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The Bronzeville community is widely acknowledged for its incredible significance as the port of entry for African-Americans moving north during the Great Migration.  Fewer people know of the significance it holds for African-Americans at an earlier point in Chicago’s history; from 1840 – 1890.  The neighborhood was the site of a prison camp for Confederate Soldiers, home to many freedom seeking African-Americans, and contains Quinn Chapel A.M.E. Church, the home of Chicago’s oldest black congregation. 

Building on the scholarly work of Roosevelt University Professor Christopher Robert Reed, CAF is partnering with the Bronzeville/Black Chicagoan Historical Society to offer the Freedom Seekers tour which illuminates the lesser-known history of Bronzeville and early black Chicago.

The Bronzeville/Black Chicagoan Historical Society (BBCHS) is the primary program partner for this tour.  All content was developed by the BBCHS with help from partners institutions, such as the University of Chicago, and academics including Professor Reed and Glennette Tilley Turner.  The Chicago Architecture Foundation is proud to have served as the tour partner.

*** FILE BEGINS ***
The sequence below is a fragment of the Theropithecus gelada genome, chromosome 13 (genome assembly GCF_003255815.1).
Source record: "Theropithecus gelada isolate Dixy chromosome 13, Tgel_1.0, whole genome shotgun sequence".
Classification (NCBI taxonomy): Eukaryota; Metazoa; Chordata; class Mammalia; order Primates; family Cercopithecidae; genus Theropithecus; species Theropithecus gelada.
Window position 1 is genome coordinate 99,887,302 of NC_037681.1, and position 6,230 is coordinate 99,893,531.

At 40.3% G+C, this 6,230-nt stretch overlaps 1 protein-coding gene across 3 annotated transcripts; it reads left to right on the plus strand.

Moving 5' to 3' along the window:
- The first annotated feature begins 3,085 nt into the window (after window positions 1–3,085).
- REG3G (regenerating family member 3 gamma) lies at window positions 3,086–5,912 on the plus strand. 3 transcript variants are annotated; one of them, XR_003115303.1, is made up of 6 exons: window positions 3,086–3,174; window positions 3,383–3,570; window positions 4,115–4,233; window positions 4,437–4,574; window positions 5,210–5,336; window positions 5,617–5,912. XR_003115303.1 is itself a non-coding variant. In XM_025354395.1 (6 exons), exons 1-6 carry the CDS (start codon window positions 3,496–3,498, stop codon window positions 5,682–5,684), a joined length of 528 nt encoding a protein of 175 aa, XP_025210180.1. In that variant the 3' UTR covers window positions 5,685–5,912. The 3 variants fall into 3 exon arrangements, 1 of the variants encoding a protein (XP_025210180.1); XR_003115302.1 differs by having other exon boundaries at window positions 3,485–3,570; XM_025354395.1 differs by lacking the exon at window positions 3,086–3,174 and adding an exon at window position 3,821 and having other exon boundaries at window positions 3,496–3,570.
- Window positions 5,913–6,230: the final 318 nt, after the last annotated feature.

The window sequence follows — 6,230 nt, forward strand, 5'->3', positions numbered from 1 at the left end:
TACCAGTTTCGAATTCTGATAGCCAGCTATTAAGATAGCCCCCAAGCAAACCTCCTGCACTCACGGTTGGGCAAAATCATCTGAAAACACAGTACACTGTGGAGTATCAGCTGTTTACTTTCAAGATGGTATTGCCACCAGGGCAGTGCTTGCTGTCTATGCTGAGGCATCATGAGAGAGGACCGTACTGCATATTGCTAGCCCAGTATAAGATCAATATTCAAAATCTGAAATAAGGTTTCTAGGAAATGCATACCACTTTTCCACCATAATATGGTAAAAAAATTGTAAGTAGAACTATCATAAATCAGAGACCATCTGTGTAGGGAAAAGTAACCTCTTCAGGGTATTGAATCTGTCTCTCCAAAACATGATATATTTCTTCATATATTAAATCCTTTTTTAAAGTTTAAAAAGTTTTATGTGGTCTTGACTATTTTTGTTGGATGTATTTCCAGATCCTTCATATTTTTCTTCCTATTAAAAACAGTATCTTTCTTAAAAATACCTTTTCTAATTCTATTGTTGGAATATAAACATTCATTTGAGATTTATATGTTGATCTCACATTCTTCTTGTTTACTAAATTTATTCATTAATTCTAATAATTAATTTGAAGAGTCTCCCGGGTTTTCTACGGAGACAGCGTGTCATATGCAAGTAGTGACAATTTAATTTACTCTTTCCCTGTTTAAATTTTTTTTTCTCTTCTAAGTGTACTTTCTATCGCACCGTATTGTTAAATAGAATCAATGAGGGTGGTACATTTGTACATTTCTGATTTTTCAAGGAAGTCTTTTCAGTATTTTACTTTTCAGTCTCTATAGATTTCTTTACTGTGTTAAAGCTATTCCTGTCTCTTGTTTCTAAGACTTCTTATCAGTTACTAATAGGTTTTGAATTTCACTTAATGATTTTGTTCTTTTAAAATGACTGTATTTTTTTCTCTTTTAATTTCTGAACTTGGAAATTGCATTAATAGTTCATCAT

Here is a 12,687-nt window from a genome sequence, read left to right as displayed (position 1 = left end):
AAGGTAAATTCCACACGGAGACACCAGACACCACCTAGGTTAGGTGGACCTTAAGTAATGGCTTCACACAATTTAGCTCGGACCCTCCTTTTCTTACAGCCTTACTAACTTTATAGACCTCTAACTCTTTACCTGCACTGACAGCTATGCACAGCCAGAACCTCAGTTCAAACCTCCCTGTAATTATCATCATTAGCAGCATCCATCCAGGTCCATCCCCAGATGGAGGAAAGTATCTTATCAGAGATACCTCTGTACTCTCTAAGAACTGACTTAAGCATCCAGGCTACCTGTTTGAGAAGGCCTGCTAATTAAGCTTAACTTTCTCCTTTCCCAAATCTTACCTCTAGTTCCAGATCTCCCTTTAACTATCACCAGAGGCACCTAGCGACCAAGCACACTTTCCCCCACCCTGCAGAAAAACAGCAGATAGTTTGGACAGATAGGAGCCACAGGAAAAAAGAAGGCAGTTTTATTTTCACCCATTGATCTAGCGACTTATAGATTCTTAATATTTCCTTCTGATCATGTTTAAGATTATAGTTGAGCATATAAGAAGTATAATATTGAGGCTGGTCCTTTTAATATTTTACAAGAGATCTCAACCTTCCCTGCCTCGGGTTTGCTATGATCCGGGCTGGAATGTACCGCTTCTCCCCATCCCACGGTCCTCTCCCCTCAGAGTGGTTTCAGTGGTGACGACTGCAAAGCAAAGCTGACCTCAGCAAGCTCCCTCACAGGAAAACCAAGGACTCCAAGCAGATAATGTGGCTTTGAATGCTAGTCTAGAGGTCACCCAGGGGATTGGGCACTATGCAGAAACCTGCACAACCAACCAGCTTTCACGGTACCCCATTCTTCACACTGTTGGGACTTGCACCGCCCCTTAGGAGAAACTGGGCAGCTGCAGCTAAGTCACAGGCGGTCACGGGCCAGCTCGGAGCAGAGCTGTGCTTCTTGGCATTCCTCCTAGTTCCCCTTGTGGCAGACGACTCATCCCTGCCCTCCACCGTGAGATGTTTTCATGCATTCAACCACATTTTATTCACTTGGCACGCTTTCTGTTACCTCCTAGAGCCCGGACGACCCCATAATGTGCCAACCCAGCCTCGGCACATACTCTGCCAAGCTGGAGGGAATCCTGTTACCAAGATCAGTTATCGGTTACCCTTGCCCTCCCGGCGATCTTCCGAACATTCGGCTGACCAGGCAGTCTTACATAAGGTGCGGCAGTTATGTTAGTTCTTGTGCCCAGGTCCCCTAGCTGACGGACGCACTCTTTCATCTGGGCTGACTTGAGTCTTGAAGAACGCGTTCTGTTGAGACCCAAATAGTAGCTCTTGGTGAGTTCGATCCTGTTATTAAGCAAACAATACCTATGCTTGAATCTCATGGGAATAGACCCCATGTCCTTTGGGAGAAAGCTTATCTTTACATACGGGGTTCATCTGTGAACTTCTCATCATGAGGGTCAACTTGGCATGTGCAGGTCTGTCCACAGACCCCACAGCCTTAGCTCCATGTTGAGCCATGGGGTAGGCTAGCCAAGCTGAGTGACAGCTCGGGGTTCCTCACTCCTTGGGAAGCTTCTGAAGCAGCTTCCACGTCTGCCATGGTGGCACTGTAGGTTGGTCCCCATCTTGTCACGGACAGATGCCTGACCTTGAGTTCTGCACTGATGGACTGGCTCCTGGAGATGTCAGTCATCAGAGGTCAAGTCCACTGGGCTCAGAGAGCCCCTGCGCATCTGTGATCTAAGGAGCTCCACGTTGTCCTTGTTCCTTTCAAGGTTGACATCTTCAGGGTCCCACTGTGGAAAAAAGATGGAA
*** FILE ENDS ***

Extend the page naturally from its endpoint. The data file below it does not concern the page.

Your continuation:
To take the Underground Railroad Tour, led by dedicated students of history, contact the Bronzeville/Black Chicagoan Historical Society. bronzevillehistoricalsociety.org




Neighborhood Voices is supported in part by the Chicago Community Trust, National Endowment for the Arts. Art Works, Northern Trust Charitable Trust, Illinois Humanities Council and a generous donation in memory of Ted Peterson, chairman of the board of the Chicago Architecture Foundation, 1994-1995.



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